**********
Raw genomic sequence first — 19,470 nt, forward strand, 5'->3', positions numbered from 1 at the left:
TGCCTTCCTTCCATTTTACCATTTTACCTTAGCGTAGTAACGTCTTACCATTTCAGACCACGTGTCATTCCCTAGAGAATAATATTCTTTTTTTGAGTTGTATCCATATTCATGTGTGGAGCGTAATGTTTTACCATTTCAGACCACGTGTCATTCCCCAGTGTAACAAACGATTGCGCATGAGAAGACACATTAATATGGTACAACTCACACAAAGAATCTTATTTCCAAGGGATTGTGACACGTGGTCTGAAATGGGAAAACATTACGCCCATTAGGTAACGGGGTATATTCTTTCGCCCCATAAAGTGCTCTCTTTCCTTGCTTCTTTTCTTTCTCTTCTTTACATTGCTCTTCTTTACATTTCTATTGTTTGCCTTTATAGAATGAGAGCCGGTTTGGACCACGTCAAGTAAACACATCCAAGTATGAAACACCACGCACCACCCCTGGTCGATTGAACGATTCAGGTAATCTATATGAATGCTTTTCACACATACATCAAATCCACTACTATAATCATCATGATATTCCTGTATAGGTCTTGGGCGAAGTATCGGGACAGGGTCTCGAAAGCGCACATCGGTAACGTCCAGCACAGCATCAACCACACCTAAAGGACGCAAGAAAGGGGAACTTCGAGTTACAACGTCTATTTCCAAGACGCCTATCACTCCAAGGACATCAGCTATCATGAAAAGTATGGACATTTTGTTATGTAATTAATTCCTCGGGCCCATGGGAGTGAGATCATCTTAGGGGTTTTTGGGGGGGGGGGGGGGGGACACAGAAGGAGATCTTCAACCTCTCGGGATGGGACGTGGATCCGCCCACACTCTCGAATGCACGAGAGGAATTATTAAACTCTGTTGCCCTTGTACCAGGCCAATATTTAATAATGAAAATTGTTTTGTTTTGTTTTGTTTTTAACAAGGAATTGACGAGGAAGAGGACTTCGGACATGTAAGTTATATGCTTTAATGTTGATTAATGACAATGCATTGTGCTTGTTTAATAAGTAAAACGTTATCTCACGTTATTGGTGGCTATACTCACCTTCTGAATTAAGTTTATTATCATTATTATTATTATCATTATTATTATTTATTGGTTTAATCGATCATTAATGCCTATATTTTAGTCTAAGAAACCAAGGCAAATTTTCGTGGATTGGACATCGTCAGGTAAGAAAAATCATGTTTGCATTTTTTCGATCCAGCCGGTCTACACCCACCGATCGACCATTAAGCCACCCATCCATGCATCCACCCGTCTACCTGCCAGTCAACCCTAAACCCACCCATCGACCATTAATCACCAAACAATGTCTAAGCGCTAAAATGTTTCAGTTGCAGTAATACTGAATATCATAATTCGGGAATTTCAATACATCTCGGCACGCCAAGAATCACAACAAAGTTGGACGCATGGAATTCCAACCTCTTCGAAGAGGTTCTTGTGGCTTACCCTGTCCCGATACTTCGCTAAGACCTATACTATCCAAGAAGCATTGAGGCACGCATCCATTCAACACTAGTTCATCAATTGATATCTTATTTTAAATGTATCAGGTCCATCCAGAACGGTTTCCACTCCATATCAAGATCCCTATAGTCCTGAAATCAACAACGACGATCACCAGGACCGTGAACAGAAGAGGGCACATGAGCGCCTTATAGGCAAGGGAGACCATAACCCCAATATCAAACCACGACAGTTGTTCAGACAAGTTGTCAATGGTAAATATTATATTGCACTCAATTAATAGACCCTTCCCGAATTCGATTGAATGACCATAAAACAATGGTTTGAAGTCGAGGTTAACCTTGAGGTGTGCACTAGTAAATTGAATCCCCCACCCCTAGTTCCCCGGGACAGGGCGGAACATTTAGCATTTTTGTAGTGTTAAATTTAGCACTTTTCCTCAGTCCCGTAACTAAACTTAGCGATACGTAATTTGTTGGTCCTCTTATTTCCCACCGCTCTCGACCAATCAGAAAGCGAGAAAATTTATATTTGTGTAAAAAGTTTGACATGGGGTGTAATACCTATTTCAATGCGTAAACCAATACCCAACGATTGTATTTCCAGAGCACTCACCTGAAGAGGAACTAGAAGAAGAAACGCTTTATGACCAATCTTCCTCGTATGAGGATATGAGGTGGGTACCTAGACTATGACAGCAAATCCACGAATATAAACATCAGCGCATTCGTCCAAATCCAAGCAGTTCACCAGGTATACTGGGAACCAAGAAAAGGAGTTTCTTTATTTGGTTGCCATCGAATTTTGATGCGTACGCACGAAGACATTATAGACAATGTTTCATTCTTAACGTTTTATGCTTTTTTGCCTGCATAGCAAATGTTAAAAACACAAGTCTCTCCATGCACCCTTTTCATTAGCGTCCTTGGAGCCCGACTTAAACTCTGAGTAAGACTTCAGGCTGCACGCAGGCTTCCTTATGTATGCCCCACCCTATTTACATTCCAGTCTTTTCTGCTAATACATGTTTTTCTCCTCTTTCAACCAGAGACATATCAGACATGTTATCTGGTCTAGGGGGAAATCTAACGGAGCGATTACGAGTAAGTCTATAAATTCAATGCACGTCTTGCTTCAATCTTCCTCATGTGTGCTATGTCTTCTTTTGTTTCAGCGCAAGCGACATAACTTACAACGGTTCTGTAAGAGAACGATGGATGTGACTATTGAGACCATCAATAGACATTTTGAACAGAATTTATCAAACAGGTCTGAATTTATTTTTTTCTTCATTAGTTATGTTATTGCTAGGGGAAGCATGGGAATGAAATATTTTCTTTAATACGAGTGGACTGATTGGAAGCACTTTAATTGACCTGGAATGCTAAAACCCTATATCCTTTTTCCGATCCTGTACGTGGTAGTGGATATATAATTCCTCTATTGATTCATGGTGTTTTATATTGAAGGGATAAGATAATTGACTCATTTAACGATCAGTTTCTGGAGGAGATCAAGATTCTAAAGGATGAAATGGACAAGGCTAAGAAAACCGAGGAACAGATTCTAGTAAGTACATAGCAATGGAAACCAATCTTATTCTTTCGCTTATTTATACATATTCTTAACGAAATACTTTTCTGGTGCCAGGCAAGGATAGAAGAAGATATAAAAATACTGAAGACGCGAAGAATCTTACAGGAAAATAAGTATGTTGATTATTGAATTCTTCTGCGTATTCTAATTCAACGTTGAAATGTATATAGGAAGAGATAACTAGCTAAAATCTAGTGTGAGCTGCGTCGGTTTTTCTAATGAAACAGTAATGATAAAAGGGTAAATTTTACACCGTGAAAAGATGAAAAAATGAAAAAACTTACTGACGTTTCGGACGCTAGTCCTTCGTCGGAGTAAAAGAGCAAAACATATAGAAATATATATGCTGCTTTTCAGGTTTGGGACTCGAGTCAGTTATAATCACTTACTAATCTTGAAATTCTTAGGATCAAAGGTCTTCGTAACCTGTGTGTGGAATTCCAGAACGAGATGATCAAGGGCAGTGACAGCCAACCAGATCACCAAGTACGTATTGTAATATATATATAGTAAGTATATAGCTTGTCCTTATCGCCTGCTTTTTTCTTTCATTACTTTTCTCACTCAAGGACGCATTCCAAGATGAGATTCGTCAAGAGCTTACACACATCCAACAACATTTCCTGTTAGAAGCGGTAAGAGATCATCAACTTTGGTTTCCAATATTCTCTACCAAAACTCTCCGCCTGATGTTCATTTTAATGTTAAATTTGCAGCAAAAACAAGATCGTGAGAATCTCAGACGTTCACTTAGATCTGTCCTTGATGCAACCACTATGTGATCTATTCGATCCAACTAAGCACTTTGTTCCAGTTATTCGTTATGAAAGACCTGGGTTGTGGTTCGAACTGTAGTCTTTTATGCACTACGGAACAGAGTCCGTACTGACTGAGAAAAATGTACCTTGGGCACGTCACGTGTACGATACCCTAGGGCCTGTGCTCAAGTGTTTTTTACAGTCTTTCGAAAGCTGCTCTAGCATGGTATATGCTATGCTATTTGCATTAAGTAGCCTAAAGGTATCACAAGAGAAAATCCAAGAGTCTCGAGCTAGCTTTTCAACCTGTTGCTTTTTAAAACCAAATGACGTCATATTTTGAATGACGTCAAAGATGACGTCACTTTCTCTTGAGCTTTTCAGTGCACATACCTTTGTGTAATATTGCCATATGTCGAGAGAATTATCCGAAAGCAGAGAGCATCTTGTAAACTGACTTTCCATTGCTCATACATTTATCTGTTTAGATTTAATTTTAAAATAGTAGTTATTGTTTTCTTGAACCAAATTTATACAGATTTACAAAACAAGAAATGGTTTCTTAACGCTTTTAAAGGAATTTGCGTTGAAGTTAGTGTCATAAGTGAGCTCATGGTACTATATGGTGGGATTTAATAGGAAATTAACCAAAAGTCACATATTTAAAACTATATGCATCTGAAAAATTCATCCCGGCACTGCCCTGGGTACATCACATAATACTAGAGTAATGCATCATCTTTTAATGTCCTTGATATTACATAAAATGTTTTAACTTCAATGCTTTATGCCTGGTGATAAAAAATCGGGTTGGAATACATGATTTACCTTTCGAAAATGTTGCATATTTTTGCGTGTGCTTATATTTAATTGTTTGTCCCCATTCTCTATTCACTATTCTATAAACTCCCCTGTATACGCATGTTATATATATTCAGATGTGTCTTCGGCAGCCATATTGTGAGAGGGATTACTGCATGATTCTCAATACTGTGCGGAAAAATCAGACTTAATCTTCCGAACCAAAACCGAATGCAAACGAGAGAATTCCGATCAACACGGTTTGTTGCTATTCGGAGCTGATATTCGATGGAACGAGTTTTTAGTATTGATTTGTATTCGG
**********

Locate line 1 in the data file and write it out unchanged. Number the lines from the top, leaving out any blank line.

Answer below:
Raw genomic sequence first — 19,470 nt, forward strand, 5'->3', positions numbered from 1 at the left: